Touché Amoré Parting the Sea Between Brightness and Me

Touché Amoré Parting the Sea Between Brightness and Me
If you've been exposed to Touché Amoré's caustic post-hardcore in the past, this record will offer more of what you already love about the L.A. noisemakers. If you've just heard the name in passing or you're just sad that Inkling are no longer a band, Parting the Sea Between Brightness and Me is the perfect introduction to their mixture of melody and caustic aggression. The most astounding thing about Touché Amoré, who have been pumping out an endless stream of inventive hardcore into a grateful world since their first demo in 2008, is that they write distinct songs within the often rigid confines of '90s screamo and post-hardcore. The band are clearly inspired by the likes of Saetia and their offshoots (Off Minor, Hot Cross), but they find new methods of expression within that framework, the most startling being near-ballad "Condolences," which melds a simple piano melody with vocalist Jeremy Bolm's strained scream. Generally, the band drive full-speed ahead, and the crisp production makes for the best-sounding songs of their career. Long-time fans will love this and anyone who's curious is almost guaranteed to find a new favourite band.

There are a lot of interesting things happening musically in Los Angeles right now, but is it hard to stay rooted in your scene when you start touring as much as you guys have recently?
Bolm: The L.A. punk and hardcore scene is very supportive. There are a lot of bands from California, in general, doing extraordinary things, and whether the music is similar or not, everyone is rooting for each other.

Was your last batch of writing affected by the incredible variety of shows you've played in the last year? As in, does your approach to the band change when you're not just playing the DIY circuit and are opening for bigger bands?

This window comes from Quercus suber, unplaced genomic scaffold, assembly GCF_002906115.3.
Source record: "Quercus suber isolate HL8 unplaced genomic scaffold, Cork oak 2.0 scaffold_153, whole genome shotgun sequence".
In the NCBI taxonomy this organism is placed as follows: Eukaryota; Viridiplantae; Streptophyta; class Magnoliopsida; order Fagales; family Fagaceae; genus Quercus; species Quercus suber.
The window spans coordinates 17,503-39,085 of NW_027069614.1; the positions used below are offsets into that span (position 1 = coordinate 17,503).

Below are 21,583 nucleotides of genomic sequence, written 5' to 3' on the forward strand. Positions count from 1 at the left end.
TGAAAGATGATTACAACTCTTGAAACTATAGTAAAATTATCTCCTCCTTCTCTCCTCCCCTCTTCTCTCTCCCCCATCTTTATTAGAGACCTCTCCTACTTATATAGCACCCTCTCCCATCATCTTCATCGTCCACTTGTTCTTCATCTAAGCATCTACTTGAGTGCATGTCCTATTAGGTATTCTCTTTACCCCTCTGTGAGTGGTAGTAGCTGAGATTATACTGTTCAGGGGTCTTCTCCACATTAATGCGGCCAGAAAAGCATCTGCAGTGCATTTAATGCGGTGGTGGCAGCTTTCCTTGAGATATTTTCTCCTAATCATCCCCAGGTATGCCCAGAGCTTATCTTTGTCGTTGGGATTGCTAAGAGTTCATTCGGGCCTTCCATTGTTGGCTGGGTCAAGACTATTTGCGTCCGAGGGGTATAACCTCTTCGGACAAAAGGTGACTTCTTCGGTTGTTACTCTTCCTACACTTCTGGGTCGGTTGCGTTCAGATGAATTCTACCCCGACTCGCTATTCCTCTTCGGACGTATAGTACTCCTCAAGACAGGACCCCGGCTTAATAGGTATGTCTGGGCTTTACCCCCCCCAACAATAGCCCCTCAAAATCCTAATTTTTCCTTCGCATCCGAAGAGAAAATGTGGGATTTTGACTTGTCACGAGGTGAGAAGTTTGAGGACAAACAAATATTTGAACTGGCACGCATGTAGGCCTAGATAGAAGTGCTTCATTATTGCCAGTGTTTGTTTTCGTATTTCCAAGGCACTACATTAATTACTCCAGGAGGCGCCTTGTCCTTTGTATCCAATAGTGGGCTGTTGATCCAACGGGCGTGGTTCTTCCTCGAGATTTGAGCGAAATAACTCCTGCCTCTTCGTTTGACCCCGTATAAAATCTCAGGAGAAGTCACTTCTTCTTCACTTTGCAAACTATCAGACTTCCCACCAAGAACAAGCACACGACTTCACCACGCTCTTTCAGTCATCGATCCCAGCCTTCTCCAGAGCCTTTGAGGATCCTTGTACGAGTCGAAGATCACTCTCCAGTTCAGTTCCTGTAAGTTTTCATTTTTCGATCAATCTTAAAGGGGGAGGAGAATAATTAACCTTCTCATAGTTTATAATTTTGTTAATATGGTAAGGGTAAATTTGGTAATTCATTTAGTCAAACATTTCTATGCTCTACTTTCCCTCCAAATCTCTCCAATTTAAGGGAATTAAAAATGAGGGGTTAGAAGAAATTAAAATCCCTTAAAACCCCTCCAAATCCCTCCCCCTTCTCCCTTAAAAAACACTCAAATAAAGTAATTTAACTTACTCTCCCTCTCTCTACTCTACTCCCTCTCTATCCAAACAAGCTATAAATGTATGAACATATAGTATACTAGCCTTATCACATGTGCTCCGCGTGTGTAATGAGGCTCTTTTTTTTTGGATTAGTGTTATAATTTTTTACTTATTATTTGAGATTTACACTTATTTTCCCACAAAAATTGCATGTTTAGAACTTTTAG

When it comes to writing, we just do what comes natural. There are bands we've toured with that we drew influence from, Envy, in particular. But we'd never go for a sound based on who it may appeal to.

Did your in-studio approach to this record differ from past recording experiences?
Absolutely; it was our first experience in a professional studio recording with someone who wasn't a close friend. We also tracked it live.

This record was recorded in five days. Do you think you'll ever want to spend a lengthy period of time in the studio or do you prefer to keep things quick and live?
I can't say yes or no to that. There are instances when a band are given "too much" time and the record has the ability to get weird. You may end up second-guessing yourself a lot and adding unnecessary things. We work fast and hard, and I think it has helped get the sound we have.

Touché Amoré have always had a strong visual aesthetic. Is it ever hard to find a way to communicate your ideas visually, even when you're producing your artwork? How important is it to work with labels that understand that side of the band?
Thankfully, with Nick [Steinhardt, guitarist] being a part of the music as much as the art, he draws inspiration quickly. We're fortunate to have him. He and I will get coffee and shoot ideas back and forth, and he's always chockfull of them. When it comes to labels, they understand the importance and have all been really easygoing about it. We feel very lucky. (Deathwish Inc.)